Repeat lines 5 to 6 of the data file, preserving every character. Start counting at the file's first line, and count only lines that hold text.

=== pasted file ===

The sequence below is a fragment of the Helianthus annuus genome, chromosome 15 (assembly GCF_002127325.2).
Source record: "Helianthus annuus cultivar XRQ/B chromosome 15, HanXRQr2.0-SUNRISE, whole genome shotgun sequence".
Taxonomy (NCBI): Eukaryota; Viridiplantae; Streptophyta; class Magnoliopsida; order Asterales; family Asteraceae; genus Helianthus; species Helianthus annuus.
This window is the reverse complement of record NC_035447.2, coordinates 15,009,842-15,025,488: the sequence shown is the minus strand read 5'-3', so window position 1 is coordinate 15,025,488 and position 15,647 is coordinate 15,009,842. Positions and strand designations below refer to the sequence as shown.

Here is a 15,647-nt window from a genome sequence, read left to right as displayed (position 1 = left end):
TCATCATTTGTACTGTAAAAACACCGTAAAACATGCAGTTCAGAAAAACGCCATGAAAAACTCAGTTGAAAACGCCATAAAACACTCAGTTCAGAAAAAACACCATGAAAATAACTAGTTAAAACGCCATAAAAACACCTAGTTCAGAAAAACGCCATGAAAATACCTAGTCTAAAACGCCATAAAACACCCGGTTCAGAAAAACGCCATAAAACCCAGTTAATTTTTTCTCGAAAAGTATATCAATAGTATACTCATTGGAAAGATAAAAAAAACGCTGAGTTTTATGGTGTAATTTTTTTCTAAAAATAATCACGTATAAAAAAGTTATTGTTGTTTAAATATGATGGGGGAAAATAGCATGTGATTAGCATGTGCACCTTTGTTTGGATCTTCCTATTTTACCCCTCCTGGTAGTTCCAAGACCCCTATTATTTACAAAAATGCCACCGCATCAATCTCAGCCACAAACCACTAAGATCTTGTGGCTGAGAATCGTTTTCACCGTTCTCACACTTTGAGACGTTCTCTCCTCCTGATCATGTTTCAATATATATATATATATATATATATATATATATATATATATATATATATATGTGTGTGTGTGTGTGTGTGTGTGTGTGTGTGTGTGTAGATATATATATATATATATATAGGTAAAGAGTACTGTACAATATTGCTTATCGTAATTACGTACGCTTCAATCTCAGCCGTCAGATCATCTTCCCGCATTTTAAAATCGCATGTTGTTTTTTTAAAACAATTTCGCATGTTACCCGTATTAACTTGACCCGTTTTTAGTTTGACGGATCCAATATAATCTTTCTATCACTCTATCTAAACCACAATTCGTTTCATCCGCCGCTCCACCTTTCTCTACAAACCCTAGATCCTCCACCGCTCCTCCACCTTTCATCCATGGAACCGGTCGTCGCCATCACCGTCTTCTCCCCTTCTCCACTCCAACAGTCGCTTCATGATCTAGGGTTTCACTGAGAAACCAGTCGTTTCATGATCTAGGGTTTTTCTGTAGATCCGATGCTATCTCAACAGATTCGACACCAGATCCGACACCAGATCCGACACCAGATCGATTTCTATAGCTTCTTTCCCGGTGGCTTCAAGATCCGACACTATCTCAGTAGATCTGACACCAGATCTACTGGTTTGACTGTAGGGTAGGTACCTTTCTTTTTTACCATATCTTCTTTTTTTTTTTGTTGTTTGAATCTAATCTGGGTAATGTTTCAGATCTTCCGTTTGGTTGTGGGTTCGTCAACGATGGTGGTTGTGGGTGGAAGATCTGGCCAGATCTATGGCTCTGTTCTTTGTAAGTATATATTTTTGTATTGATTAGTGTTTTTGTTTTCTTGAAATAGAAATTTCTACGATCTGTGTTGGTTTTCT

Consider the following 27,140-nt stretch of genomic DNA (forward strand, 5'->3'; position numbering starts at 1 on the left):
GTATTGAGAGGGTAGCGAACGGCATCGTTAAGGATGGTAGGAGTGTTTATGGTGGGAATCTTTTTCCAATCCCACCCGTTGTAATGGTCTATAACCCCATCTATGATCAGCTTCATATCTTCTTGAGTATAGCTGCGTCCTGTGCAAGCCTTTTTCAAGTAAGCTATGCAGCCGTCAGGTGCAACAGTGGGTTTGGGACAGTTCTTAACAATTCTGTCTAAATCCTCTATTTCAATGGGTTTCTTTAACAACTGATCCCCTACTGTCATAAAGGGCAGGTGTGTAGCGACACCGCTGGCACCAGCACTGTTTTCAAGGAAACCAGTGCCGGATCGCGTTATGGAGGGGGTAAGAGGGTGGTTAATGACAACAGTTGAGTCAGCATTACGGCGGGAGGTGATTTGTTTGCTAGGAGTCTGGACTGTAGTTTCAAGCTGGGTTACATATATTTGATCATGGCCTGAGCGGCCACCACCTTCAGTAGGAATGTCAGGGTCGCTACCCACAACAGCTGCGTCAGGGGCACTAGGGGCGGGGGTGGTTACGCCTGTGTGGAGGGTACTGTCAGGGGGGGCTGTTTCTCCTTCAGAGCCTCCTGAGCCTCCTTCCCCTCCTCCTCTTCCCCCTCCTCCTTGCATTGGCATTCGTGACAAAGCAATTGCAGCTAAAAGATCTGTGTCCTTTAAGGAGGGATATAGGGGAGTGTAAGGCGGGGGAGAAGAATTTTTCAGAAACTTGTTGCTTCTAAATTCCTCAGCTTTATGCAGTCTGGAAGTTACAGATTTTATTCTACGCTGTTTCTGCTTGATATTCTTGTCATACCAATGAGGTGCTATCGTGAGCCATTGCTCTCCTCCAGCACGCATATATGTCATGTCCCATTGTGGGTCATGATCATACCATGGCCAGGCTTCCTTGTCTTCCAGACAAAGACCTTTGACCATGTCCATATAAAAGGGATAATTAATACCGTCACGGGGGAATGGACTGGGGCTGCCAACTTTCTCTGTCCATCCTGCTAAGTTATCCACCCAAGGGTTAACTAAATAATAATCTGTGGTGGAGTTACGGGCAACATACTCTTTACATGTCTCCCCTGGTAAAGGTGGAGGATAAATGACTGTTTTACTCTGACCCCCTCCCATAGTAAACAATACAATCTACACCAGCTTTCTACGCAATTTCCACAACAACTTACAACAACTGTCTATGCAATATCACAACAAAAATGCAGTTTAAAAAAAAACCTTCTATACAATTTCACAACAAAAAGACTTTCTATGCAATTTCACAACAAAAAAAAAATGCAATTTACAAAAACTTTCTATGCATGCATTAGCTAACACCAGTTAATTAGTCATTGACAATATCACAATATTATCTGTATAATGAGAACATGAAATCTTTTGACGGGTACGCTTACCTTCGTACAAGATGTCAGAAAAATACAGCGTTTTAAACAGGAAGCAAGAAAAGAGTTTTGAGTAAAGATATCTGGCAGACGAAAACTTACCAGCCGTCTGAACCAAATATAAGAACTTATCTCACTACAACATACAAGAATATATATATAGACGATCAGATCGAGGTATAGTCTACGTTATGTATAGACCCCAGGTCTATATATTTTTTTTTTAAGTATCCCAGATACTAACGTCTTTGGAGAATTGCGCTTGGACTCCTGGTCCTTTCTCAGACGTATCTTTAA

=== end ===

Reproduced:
Here is a 15,647-nt window from a genome sequence, read left to right as displayed (position 1 = left end):
TCATCATTTGTACTGTAAAAACACCGTAAAACATGCAGTTCAGAAAAACGCCATGAAAAACTCAGTTGAAAACGCCATAAAACACTCAGTTCAGAAAAAACACCATGAAAATAACTAGTTAAAACGCCATAAAAACACCTAGTTCAGAAAAACGCCATGAAAATACCTAGTCTAAAACGCCATAAAACACCCGGTTCAGAAAAACGCCATAAAACCCAGTTAATTTTTTCTCGAAAAGTATATCAATAGTATACTCATTGGAAAGATAAAAAAAACGCTGAGTTTTATGGTGTAATTTTTTTCTAAAAATAATCACGTATAAAAAAGTTATTGTTGTTTAAATATGATGGGGGAAAATAGCATGTGATTAGCATGTGCACCTTTGTTTGGATCTTCCTATTTTACCCCTCCTGGTAGTTCCAAGACCCCTATTATTTACAAAAATGCCACCGCATCAATCTCAGCCACAAACCACTAAGATCTTGTGGCTGAGAATCGTTTTCACCGTTCTCACACTTTGAGACGTTCTCTCCTCCTGATCATGTTTCAATATATATATATATATATATATATATATATATATATATATATATATATATGTGTGTGTGTGTGTGTGTGTGTGTGTGTGTGTGTGTAGATATATATATATATATATATAGGTAAAGAGTACTGTACAATATTGCTTATCGTAATTACGTACGCTTCAATCTCAGCCGTCAGATCATCTTCCCGCATTTTAAAATCGCATGTTGTTTTTTTAAAACAATTTCGCATGTTACCCGTATTAACTTGACCCGTTTTTAGTTTGACGGATCCAATATAATCTTTCTATCACTCTATCTAAACCACAATTCGTTTCATCCGCCGCTCCACCTTTCTCTACAAACCCTAGATCCTCCACCGCTCCTCCACCTTTCATCCATGGAACCGGTCGTCGCCATCACCGTCTTCTCCCCTTCTCCACTCCAACAGTCGCTTCATGATCTAGGGTTTCACTGAGAAACCAGTCGTTTCATGATCTAGGGTTTTTCTGTAGATCCGATGCTATCTCAACAGATTCGACACCAGATCCGACACCAGATCCGACACCAGATCGATTTCTATAGCTTCTTTCCCGGTGGCTTCAAGATCCGACACTATCTCAGTAGATCTGACACCAGATCTACTGGTTTGACTGTAGGGTAGGTACCTTTCTTTTTTACCATATCTTCTTTTTTTTTTTGTTGTTTGAATCTAATCTGGGTAATGTTTCAGATCTTCCGTTTGGTTGTGGGTTCGTCAACGATGGTGGTTGTGGGTGGAAGATCTGGCCAGATCTATGGCTCTGTTCTTTGTAAGTATATATTTTTGTATTGATTAGTGTTTTTGTTTTCTTGAAATAGAAATTTCTACGATCTGTGTTGGTTTTCT